No such optimism exists in the latter material, which mostly rummages over the futility of wooing back a former soul mate while she's in the arms of someone new. From "It's a very good thing that you're gone," we arrive at "If you ever need someone to walk on, I can be your everything" ("London Girl"). That there are no dark sounds or screams here a la Nirvana or Joy Division doesn't make Ellison's pain any less palpable than all the other rock 'n' roll suicides. If the power-pop crowd needs its Layla and Other Assorted Love Songs to wallow in, this is surely it.
The Fat of the Land
It's a constant source of frustration for many critics that they can't determine the future of music. They have to sit back and let musicians do it. That's the way it's supposed to work, but it doesn't stop critics from occasionally trying to force the issue.
Consider Jon Landau's 1974 campaign to make Bruce Springsteen the standard by which all rock should be measured. Or how about this year's ludicrous hype surrounding electronica, as though it was something revolutionary and new, and not something that's been stirring in British dance clubs for a decade.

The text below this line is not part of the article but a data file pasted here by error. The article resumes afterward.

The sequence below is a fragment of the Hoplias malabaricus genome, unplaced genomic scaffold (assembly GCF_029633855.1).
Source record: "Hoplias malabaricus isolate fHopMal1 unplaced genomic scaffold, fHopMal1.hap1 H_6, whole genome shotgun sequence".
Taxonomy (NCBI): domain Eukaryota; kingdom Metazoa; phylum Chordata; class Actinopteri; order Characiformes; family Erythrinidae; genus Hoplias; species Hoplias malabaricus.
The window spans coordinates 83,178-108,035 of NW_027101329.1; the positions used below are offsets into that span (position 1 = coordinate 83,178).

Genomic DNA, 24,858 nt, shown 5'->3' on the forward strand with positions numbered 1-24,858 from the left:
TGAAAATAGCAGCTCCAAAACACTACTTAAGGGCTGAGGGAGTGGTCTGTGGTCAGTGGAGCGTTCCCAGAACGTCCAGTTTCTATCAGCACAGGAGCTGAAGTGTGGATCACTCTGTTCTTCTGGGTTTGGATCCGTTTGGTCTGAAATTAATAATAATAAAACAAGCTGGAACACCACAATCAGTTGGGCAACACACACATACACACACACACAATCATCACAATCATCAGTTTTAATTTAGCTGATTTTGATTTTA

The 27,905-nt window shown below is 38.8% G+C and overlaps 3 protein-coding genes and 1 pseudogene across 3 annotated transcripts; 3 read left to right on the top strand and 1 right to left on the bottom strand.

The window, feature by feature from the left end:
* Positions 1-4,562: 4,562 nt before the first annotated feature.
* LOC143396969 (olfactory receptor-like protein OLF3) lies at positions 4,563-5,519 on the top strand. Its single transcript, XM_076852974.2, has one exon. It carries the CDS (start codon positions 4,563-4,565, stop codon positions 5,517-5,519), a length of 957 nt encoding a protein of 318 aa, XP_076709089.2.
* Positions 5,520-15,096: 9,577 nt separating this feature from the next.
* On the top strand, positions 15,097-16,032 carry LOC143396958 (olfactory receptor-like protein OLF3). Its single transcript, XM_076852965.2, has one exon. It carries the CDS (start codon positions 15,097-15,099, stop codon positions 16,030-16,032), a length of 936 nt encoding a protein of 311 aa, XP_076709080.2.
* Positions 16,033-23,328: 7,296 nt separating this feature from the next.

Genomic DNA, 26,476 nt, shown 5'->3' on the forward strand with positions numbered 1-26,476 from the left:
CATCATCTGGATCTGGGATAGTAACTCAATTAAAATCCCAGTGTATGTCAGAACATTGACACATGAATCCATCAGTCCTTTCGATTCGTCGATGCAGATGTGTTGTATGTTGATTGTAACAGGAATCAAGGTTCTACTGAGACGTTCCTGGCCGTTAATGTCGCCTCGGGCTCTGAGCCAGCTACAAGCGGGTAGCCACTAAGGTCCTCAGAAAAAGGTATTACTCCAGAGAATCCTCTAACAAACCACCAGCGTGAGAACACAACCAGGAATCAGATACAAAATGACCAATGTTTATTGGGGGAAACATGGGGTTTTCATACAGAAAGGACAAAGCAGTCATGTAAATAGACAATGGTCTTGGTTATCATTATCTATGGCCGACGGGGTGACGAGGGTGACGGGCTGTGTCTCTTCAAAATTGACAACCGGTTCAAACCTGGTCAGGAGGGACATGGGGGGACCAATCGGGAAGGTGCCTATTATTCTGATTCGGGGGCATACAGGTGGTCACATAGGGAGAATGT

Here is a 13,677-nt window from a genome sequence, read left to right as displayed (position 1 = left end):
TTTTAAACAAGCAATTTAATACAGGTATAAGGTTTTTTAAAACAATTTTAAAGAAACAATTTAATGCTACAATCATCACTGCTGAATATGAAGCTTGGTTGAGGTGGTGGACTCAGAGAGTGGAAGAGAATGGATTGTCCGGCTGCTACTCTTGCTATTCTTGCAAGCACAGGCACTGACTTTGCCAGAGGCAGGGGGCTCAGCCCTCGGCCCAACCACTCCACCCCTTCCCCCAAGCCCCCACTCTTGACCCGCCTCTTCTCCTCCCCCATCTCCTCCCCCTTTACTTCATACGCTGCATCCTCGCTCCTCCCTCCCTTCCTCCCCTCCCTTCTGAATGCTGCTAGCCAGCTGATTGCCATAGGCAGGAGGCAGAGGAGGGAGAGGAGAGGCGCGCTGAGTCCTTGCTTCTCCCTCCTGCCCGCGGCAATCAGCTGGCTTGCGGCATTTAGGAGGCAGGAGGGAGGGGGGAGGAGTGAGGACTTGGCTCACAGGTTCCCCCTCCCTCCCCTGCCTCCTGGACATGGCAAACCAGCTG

That's why it was particularly funny to hear that Prodigy's recent entry at the top of the Billboard album chart meant that America had surrendered its soul to the rave new world. Few thought to consider the massive hype which preceded the album, and almost guaranteed its big initial sales. And anyway, Sarah McLachlan's new album just entered the charts at No. 2. Does that mean that we're about to be taken over by sensitive Canadian singer-songwriters?
The biggest flaw with the Prodigy paradigm is that this group is extremely different from most of what's being marketed as electronica. Sure, the fast sampled breakbeats are there, as well as the hypnotic siren wails, percussive scratches and tinny industrial clangs that add aural dimension at odd intervals.
Ultimately, though, this music is about nihilistic aggression and not about communal bliss. Whether the anger is ironic (one can hope that "Smack My Bitch Up" contains sarcasm) or desperate ("Firestarter"), it's really about using the tools of the modern world to unleash a ton of rage. And on "Serial Thrilla," musical architect Liam Howlett uses those tools to create a groove that sounds much more like Stone Temple Pilots than any electronic group you could name.
When the whole mishmash works ("Fuel My Fire," "Mindfields," the chanted section of "Climbatize"), it's scary. When it doesn't ("Funky Shit"), it just feels like a slightly ornerier brand of the filler that drags down too many electronica recordings.
But I'm partial to Fat of the Land for at least two reasons that go beyond its musical merits. For one thing, while listening to it, you don't have to see Keith Flint's idiotic, pseudodemonic video leer. And, more important, this CD is loud and virulent enough to drown out any media hype for at least 56 minutes.